Don’t Look for Financial Success In Ads

I was mindlessly scrolling through Facebook the other day when I stumbled upon an ad in my newsfeed disguised as an article written by The Penny Hoarder.

A financial site that often has tips and tricks to save money, it also uses their articles to generate kickbacks via advertising different financial apps and investment tools.

No big deal, right? Except it was ironically marketed to me because Facebook collects data as we all know by now. The caption read, “32 is sneaking up on us.”

The title of the article was 19 Money Moves You Should Have Done Before Turning 32. So, naturally, I clicked on it because why not add insult to injury and see if I’m “on track” by this article’s standards?

As I read through the article I quickly realized how unrealistic it was. Much of it talked about investing extra money and buying into real estate.

Why do I find this so funny? Because if you’re lucky enough to be part of my generation then you know full well there is no extra money left over at the end of each month. And investing in real estate in California is laughable.

Like most early 30-somethings, the sky-high price of rent in a growing national housing crisis is forcing people to spend nearly half their income on their housing. After rent is (hopefully) paid, there is still every other bill like car insurance and student loan payments.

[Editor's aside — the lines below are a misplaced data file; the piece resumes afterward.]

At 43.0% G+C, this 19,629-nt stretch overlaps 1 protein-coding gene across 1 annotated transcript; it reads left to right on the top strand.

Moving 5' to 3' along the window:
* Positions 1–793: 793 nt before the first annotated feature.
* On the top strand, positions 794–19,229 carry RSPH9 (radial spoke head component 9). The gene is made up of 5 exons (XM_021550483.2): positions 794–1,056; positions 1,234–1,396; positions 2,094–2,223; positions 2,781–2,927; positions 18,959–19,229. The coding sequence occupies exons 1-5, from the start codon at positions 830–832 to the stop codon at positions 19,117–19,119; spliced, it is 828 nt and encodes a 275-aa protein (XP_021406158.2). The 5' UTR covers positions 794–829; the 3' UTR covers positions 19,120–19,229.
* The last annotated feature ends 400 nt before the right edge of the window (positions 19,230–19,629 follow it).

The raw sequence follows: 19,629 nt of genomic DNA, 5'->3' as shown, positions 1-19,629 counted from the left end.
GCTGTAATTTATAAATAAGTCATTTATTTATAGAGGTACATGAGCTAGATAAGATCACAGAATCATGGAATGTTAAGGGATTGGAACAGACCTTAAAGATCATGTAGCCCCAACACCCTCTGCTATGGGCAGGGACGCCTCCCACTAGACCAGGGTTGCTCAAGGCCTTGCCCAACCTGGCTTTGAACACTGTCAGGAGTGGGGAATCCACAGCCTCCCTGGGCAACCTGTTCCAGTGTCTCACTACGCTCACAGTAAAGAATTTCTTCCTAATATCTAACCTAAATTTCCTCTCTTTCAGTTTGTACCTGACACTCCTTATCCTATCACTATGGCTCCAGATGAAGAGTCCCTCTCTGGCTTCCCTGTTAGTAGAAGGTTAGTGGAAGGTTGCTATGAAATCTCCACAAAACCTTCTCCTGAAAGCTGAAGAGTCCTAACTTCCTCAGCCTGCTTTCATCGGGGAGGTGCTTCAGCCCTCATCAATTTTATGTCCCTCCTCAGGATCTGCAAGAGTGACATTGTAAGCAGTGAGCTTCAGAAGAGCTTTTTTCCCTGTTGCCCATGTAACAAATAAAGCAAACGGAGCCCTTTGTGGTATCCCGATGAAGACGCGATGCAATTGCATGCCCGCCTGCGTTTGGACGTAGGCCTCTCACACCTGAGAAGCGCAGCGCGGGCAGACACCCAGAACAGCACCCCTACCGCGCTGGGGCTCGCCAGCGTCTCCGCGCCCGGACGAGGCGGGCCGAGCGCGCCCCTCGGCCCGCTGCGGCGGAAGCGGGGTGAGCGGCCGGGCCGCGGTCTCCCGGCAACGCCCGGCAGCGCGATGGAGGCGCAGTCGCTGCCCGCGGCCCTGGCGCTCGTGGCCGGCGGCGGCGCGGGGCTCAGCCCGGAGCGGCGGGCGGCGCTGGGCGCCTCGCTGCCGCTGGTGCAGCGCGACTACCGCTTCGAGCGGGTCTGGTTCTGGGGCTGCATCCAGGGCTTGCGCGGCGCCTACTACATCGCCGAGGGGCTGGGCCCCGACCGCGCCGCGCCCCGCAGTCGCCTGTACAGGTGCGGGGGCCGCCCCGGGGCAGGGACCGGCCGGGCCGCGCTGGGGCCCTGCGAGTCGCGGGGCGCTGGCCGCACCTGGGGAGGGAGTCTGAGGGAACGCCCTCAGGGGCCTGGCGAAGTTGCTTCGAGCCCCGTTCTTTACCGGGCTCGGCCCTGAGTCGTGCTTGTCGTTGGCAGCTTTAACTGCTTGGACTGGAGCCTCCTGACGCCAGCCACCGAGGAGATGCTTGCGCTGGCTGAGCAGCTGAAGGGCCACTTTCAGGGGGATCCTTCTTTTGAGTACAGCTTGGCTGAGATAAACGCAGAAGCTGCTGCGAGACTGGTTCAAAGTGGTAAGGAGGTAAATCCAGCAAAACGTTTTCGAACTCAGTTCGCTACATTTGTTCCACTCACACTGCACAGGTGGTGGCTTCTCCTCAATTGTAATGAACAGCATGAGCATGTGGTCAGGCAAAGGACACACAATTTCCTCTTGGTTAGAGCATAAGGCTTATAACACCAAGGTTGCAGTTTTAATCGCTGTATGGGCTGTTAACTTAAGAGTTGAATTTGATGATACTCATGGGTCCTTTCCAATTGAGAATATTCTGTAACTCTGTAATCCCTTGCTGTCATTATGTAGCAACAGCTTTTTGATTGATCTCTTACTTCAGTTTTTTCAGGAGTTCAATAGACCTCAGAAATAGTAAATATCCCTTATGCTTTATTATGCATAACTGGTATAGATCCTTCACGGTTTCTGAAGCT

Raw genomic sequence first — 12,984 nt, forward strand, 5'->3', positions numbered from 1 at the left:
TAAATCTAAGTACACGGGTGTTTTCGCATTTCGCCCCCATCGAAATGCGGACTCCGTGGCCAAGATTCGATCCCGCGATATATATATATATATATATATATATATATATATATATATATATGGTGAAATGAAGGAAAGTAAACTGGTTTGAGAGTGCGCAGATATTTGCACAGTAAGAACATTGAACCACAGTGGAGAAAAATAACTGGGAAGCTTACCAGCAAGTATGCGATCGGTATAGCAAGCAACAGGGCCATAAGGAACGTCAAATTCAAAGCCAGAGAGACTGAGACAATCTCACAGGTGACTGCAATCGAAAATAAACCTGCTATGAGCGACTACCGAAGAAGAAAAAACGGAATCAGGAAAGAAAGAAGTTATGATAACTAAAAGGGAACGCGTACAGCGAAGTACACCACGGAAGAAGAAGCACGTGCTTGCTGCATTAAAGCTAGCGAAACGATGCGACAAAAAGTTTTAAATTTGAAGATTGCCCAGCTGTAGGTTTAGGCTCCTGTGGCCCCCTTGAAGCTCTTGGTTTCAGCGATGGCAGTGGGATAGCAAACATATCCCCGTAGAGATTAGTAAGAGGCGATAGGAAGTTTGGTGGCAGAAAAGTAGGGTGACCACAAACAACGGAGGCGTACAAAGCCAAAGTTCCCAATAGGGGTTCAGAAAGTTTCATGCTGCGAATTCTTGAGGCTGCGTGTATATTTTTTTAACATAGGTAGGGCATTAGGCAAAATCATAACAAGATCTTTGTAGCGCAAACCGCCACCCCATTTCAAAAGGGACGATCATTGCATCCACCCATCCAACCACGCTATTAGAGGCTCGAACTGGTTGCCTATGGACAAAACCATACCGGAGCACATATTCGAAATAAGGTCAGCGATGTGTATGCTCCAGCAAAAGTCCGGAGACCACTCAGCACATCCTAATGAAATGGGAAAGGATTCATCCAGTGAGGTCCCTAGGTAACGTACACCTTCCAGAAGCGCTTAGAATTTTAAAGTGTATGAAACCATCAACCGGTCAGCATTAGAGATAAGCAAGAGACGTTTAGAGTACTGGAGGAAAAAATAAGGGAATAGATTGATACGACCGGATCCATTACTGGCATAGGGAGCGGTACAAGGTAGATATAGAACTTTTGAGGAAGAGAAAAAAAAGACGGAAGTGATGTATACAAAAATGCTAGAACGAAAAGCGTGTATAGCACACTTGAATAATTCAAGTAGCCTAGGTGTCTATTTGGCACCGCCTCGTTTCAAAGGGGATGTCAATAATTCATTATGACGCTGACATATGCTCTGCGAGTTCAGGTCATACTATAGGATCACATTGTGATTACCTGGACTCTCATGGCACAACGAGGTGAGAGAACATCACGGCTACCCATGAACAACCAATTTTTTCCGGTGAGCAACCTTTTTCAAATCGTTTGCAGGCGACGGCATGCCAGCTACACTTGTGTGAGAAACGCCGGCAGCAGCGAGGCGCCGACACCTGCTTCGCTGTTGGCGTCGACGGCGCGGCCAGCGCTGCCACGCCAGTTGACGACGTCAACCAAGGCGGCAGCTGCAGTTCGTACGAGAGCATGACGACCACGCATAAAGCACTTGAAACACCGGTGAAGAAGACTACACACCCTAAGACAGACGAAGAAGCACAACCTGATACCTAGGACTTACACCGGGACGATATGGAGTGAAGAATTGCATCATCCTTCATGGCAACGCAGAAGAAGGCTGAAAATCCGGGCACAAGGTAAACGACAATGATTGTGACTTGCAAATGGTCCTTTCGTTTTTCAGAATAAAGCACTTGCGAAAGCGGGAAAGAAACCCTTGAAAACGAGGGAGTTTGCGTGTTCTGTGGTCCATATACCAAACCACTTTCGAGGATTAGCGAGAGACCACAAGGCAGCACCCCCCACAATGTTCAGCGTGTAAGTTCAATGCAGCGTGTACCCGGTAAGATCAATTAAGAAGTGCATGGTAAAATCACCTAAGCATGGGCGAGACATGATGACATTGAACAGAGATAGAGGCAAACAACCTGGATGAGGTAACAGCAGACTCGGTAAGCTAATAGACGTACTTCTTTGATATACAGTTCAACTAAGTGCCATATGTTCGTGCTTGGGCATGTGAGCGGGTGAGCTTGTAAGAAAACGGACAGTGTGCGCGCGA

Fact is most Americans, in close to every age category, are still living paycheck to paycheck, and many do not have the extra money to invest or set aside for savings or retirement.

And it’s not because we are lazy or don’t want to work. It’s because the cost of living versus the average yearly salary just doesn’t add up.

More people are working two, maybe even three, jobs to try and make ends meet. It’s a sad reality that affording life is not easy.

So when I come across these articles that state what I should have done before turning 32 it just makes me frustrated. How may people are reading it and thinking, “Wow, I’m behind.” when little do they know they are just like the millions of other Americans out there trying to survive.

I even fall victim to these articles and start to feel stressed over what I haven’t managed to do yet like buy a home or save $100,000 for retirement in an investment account. 

But then I realize how unrealistic that is right now, not just for me, but for a lot of other 30-somethings out there grinding away.

Ditch the “You should be here” mentality and just worry about feeling secure. What that means to you is different for others, as is your financial situation.